The late, great Johnny Cash was a living case study in the frailty and weakness of man. As a young man he had many vices and troubles, including alcohol, drugs and illicit sex, yet he still had God's gift for music and even in his troubled days his music became very popular. But in the later 1960's when his world was crashing down around him, something would happen that must have been ordained by God for him. For not long before that happened, Johnny was arrested for trying to smuggle amphetamines into the United States and even with starting a large forest fire in California by being careless. Yet, n 1968 when he met the late June Carter, herself a recognized music personality, Cupid's arrow made a direct hit and June Carter and hes love for him would serve him well to clean up his life and return to his love for God.
June was no angel either, and her love for Johnny began while she was still married, but after leaving her husband for Johnny, the devotion and love she showed for the troubled recording artist showed its impact quickly. Johnny cleaned up and dried out, and even though he would have missteps along the way, his recognition of the God his devout Pentecostal mother had taught him about came back into his life front. And June, herself also a woman who had been taught as a child about the love of God, reinforced his strength and made him better while her faith returned as well. It was truly a love story made for Nashville and the two stayed devoted for many years until they died a mere four months apart, with June's death first. Many friends said that Johnny saw no reason for living after his June was gone. And Johnny and June will be remembered for the wonderful Christian singing that they so added to their music in later years.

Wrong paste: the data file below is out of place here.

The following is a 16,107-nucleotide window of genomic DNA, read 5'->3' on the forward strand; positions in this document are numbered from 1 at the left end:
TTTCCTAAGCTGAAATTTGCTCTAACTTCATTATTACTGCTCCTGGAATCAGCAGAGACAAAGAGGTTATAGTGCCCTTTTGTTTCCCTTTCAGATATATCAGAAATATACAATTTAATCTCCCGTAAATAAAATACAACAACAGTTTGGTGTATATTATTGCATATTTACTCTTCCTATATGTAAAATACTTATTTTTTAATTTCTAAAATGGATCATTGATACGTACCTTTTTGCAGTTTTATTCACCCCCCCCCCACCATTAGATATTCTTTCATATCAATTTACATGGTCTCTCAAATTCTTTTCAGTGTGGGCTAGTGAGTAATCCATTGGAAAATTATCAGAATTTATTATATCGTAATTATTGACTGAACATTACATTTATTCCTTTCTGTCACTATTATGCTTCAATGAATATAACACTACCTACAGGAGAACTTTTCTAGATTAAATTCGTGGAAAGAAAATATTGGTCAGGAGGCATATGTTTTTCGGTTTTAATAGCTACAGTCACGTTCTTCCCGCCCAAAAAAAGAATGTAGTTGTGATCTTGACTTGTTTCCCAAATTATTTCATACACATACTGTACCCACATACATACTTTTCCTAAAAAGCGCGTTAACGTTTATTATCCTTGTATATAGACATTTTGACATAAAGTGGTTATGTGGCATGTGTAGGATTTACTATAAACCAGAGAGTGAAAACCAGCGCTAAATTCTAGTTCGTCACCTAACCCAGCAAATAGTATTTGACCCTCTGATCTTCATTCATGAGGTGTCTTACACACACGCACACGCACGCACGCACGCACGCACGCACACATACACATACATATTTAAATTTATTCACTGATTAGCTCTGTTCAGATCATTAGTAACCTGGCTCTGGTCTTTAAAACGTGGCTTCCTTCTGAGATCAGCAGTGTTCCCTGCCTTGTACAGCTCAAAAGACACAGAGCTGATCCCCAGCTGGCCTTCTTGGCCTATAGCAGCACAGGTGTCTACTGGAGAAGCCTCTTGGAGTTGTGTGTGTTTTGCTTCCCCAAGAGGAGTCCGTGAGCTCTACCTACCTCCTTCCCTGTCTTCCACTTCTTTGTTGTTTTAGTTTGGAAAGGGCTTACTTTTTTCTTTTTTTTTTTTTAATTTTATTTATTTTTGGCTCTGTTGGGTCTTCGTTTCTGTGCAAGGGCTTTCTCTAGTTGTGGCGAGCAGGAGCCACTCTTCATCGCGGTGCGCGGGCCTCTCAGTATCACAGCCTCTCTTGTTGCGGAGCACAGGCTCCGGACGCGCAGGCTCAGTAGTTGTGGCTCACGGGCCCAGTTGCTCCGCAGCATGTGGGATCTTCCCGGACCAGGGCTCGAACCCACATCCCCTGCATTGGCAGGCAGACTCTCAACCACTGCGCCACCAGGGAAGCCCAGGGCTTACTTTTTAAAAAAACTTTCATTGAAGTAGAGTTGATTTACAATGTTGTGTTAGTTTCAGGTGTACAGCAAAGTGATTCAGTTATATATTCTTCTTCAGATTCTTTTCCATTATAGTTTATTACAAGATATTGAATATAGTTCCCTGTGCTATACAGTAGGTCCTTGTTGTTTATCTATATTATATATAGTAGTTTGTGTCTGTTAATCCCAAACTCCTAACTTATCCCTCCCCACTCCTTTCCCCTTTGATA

While the words to the song are not a description of Johnny's actual life, it is clear that they almost could have been in many ways. And had he not fallen in love with his June, perhaps he would have found himself always in the condition of the poor, broken man in the song. So, I would hope that readers would take a moment and read and ponder the lyrics which are included below, for I believe they make clear how even a poor, broken man can find redemption in what the song portrays. That is my message for this Sunday, my friends and readers, and I hope it conveys to youh why always around us is evidence of God and his love and grace and why we need to always look for that evidence each and every day. No matter how distraught, lonely or fearful we might be, God is always there for us if we just reach out and ask for His help. And with that, I hope each and every one of you has a most blessed Lord's Day. Enjoy.
Well, I woke up Sunday morning with no way to hold my head that didn't hurt. And the beer I had for breakfast wasn't bad, So I had one more for dessert. Then I fumbled in my closet through my clothes And found my cleanest dirty shirt. Then I washed my face and combed my hair and stumbled down the stairs to meet the day.
I'd smoked my mind the night before with cigarettes and songs I'd been picking. But I lit my first and watched a small kid playing with a can that he was kicking. Then I walked across the street and caught the Sunday smell of someone frying chicken. And Lord, it took me back to something that I'd lost somewhere, somehow along the way.
On a Sunday morning sidewalk, I'm wishing, Lord, that I was stoned. 'Cause there's something in a Sunday that makes a body feel alone. And there's nothing short a' dying that's half as lonesome as the sound of the sleeping city sidewalk and Sunday morning coming down.
In the park I saw a daddy with a laughing little girl that he was swinging. And I stopped beside a Sunday school and listened to the songs they were singing. Then I headed down the street, and somewhere far away a lonely bell was ringing, and it echoed through the canyon like the disappearing dreams of yesterday.
On a Sunday morning sidewalk, I'm wishing, Lord, that I was stoned. 'Cause there's something in a Sunday that makes a body feel alone. And there's nothing short a' dying that's half as lonesome as the sound Of the sleeping city sidewalk and Sunday morning coming down.